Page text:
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Balance: Art and Nature, Revised Edition (edition 2003)

by John Grande

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Title:Balance: Art and Nature, Revised Edition
Authors:John Grande
Info:Black Rose Books (2003), Edition: Revised, Paperback, 285 pages
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Tags:landscape architecture, Art and Ecology, modern art

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Balance: Art and Nature, Revised Edition by John K. Grande

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BALANCE: ART AND NATURE is a granddaddy of the Eco-art movement. Its text, full of richly ordered art-speak, articulates the need to tilt away from a market-driven art establishment, and seek the relocation of human culture within the context of nature. Eco-artists such as Anish Kapoor, Armand Vaillancourt, James Carl, Kevin Kelly and Antony Gormley rate stand-alone chapters. Grande, a Canadian by heritage, was born in Sri Lanka and developed his world view via postings in his diplomatic father's career to South Africa, Norway and Great Britain. The book marks the philosophical odyssey of an early ecological activist from the 1970's to the present and draws on a series of reviews and features that initially appeared in such publications as "Artforum International," "Canadian Forum," "Espace Sculpture," "International Sculpture" and "Vie des Arts." This Eco-art text contains 30 black and white illustrations, copious footnotes and a sturdy index.

An artist's legacy is of peerless value for the commercially encumbered artists. Andy Warhol, for example, has his very own museum in Pittsburgh. But for the environmental artist, near invisibility holds its own fascination. Grande recounts numerous examples to support his thesis. In a story about Andy Goldsworthy, animals run over, jump into, or actually nibble projects, thus forcing the artist to suspend his work. In another example, Austrian- and now New Zealand-based artist Hendrik Hundertwasser's organic petrol station in Vienna is cited. This colorfully painted station is located under roofs of grass and trees under which cars pull in and fill up. But perhaps First Nations artist Carl Beam's canvas says it best. Through "Burying the Ruler," Beam hopes to heal the wounds created by contemporary man's tendency to measure and quantify everybody and everything in today's society.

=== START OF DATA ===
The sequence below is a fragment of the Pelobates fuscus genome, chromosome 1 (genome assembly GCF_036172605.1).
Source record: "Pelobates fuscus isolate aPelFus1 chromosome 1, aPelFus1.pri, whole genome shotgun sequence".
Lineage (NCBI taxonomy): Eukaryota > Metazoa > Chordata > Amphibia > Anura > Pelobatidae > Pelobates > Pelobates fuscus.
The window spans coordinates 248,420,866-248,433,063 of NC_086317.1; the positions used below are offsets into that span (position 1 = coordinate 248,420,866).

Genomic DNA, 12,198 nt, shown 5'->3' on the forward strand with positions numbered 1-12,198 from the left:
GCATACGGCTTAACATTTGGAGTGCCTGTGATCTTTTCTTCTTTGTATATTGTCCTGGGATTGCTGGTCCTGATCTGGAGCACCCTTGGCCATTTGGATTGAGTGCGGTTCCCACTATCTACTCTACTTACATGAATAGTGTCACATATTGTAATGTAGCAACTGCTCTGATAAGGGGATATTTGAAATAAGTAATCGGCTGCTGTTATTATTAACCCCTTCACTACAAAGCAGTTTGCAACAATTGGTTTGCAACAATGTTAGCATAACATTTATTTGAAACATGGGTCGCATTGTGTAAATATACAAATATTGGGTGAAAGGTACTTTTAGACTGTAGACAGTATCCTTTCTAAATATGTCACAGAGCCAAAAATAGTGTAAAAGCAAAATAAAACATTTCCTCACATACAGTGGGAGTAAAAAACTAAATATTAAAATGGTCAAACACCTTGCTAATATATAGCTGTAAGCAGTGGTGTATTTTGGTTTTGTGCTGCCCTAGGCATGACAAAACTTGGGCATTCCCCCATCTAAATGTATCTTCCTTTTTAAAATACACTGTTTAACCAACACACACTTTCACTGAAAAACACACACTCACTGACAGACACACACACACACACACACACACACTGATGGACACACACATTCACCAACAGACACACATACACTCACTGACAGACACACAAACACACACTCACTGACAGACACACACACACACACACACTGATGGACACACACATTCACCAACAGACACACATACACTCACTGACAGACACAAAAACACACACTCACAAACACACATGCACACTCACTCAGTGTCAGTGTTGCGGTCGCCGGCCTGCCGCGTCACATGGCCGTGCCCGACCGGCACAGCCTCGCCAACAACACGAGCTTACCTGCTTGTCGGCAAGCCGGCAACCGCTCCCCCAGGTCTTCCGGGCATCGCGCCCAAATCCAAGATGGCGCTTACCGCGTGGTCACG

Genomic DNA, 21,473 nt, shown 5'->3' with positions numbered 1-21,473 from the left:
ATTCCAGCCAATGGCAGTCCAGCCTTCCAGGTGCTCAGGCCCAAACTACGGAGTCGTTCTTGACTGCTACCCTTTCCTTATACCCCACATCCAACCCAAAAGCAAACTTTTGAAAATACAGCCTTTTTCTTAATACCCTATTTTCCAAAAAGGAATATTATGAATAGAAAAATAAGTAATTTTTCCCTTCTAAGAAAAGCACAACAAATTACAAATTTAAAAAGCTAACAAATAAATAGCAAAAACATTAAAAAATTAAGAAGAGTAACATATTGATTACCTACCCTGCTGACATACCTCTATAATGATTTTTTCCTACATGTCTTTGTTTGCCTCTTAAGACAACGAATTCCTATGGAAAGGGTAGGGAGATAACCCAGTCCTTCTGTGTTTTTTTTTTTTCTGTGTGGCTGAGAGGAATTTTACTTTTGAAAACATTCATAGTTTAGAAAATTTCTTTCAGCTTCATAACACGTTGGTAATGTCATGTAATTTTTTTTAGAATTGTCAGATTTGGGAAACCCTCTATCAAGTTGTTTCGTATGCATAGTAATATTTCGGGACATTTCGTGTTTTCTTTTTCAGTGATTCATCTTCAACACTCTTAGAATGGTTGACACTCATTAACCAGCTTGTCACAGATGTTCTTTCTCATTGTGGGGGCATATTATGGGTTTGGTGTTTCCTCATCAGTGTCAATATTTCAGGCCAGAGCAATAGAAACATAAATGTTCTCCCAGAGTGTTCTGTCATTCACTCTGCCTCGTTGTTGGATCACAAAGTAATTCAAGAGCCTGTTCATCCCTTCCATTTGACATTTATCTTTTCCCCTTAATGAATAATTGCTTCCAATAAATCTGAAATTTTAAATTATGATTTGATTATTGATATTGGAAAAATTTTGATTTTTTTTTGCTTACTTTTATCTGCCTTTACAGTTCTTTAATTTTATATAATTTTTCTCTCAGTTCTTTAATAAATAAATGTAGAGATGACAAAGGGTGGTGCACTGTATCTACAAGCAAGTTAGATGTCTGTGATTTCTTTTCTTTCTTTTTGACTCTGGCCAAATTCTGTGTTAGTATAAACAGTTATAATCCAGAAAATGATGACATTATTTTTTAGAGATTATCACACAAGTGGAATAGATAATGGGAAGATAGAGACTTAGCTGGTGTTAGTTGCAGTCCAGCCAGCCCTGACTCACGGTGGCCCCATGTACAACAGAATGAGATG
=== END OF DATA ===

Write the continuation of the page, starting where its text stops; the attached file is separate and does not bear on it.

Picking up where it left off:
"Universal concerns with the environment, a resurgence of interest in mythology, and the need to replace outdated patriarchal models of society, are all coming into play as artists seek to nurture new forms of their art. Even art's own history is being rejected outright by feminist artists whose vision is not to fill their father's shoes, but to invent an entirely new kind of footwear." p. 23, BALANCE: ART AND NATURE

"The more self-sustaining and permanent a community is, the greater stake people will invest in those communities. Artists can improve our communities by creating interior and exterior fresco projects (a form of art that has not been fully exploited in northern climates)...as well as the preserved wilderness environments we will go to from satellite cities of the future." p. 99, BALANCE: ART AND NATURE
added by joediamond | editRadio Book review -, Weston Blelock (Feb 8, 2010)
 
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Believing that artistic expression "can and does" play an important role in changing the way we perceive our relation to the world we live in, art critic John Grande takes an in-depth look at the work of some very unusual environmental artists in the United States, Canada, and -Europe.

Dealing with everything from materials to the politics of curatorship, from the permanence of art works to the artist's role as cultural critic, "Balance Art and Nature" takes theory into action as it critically examines the works of Anish Kapoor, Antony Gormley, Armand Vaillancourt, Bill Reid, Carl Beam, Kevin Kelly, Ana Mendieta, James Carl, Patrick Dougherty, Keith Haring, and others. What emerges is a viable socio-environmental framework for evaluating contemporary art and insights into art's actual and potential roles.

"Grande's commentaries represent an important contribution to the theory of art."-Claude Levi-Strauss

"A call to reawaken creativity in this time of alienation."-Antony Gormley

"Encourages us to rethink what it means to be an artist in a time of global eco-crisis."-Suzi Gablik, "The Re-enchantment of Art"

"Makes unexpected connections giving new insights into contemporary art."-"Public Art Review"

"Grande's book contains a lot of ideas, all of which are thought-provoking."-"Globe and Mail"

"Details makes this book convincing."-"Books In Canada"

"Grande's ideas and style are fresh, sincere, intuitive, lively and compelling."-"Journal of Comparative Literature and Aesthetics"

"Offers interesting parallels between different aspects of public art."-"Espace Sculptur"

Writer and art critic John Grande's reviews and feature -articles have been published in art magazinesand catalogues internationally. He is author of "Intertwining: Landscape, Technology, Issues, Artists" (Black Rose Books), "Nils-Udo: Art with Nature" (Wienand Verlag), and "Art Nature Dialogues" (SUNY Press).
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